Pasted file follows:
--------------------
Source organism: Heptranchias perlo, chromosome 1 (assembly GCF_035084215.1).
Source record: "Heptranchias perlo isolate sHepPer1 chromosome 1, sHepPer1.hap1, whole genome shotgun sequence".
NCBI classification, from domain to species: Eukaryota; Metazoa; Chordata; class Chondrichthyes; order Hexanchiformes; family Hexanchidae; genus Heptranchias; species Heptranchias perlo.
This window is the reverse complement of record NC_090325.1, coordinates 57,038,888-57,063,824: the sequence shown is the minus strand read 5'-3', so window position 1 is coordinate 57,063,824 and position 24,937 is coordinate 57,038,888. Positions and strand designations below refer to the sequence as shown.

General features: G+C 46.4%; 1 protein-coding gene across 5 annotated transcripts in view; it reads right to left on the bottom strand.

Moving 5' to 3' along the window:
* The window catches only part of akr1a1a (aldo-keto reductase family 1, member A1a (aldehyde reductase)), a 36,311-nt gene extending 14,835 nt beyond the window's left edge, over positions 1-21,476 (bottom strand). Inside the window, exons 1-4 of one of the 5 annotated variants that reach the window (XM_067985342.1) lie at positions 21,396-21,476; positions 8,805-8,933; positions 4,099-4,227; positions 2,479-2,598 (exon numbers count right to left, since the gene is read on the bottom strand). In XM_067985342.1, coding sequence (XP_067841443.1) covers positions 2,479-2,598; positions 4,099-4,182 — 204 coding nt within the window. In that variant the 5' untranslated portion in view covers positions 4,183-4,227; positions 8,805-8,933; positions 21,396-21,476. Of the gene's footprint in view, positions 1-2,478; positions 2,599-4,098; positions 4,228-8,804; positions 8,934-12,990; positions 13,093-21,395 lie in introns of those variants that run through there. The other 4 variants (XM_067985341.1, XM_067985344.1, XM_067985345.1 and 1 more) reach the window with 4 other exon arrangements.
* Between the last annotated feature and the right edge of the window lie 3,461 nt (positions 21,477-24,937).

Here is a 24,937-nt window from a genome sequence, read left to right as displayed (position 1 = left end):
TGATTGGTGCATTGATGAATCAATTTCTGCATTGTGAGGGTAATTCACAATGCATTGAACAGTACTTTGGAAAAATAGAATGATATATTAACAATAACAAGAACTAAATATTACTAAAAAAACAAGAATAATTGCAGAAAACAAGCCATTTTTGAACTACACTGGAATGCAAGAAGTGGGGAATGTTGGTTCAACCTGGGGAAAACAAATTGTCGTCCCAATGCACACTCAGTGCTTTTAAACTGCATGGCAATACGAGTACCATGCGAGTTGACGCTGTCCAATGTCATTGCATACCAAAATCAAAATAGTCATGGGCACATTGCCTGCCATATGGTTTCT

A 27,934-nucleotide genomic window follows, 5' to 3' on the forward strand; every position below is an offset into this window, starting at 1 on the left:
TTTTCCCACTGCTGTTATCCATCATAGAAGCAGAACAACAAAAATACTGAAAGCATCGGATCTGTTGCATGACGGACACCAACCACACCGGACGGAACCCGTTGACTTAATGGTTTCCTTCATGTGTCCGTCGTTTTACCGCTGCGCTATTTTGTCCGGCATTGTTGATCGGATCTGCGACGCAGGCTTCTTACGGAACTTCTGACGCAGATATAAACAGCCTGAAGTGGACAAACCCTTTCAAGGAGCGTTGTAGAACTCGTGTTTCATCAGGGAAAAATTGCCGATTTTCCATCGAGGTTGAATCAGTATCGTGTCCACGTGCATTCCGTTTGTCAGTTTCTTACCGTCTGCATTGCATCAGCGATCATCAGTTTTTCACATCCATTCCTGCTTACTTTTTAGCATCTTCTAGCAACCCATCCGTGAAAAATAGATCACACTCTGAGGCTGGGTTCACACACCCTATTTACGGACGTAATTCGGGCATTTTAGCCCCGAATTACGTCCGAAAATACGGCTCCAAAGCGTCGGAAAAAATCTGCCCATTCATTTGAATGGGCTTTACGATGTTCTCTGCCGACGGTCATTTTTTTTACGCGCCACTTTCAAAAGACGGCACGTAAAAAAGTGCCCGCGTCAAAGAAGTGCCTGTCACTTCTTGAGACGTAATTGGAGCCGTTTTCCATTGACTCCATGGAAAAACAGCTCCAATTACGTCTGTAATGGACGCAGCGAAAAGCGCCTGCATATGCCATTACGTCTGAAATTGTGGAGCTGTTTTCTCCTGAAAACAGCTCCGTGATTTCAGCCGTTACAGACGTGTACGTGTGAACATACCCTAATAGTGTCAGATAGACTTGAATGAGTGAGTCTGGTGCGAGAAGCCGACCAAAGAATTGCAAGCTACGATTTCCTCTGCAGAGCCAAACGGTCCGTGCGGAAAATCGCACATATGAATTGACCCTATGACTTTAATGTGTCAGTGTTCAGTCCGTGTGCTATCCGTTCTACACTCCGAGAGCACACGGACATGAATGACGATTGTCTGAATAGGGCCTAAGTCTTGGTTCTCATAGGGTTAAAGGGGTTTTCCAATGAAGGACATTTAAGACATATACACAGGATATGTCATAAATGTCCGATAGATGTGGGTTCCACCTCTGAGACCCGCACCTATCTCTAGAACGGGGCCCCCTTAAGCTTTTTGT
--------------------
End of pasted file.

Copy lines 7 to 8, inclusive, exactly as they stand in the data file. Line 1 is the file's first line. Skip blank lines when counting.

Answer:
* The window catches only part of akr1a1a (aldo-keto reductase family 1, member A1a (aldehyde reductase)), a 36,311-nt gene extending 14,835 nt beyond the window's left edge, over positions 1-21,476 (bottom strand). Inside the window, exons 1-4 of one of the 5 annotated variants that reach the window (XM_067985342.1) lie at positions 21,396-21,476; positions 8,805-8,933; positions 4,099-4,227; positions 2,479-2,598 (exon numbers count right to left, since the gene is read on the bottom strand). In XM_067985342.1, coding sequence (XP_067841443.1) covers positions 2,479-2,598; positions 4,099-4,182 — 204 coding nt within the window. In that variant the 5' untranslated portion in view covers positions 4,183-4,227; positions 8,805-8,933; positions 21,396-21,476. Of the gene's footprint in view, positions 1-2,478; positions 2,599-4,098; positions 4,228-8,804; positions 8,934-12,990; positions 13,093-21,395 lie in introns of those variants that run through there. The other 4 variants (XM_067985341.1, XM_067985344.1, XM_067985345.1 and 1 more) reach the window with 4 other exon arrangements.
* Between the last annotated feature and the right edge of the window lie 3,461 nt (positions 21,477-24,937).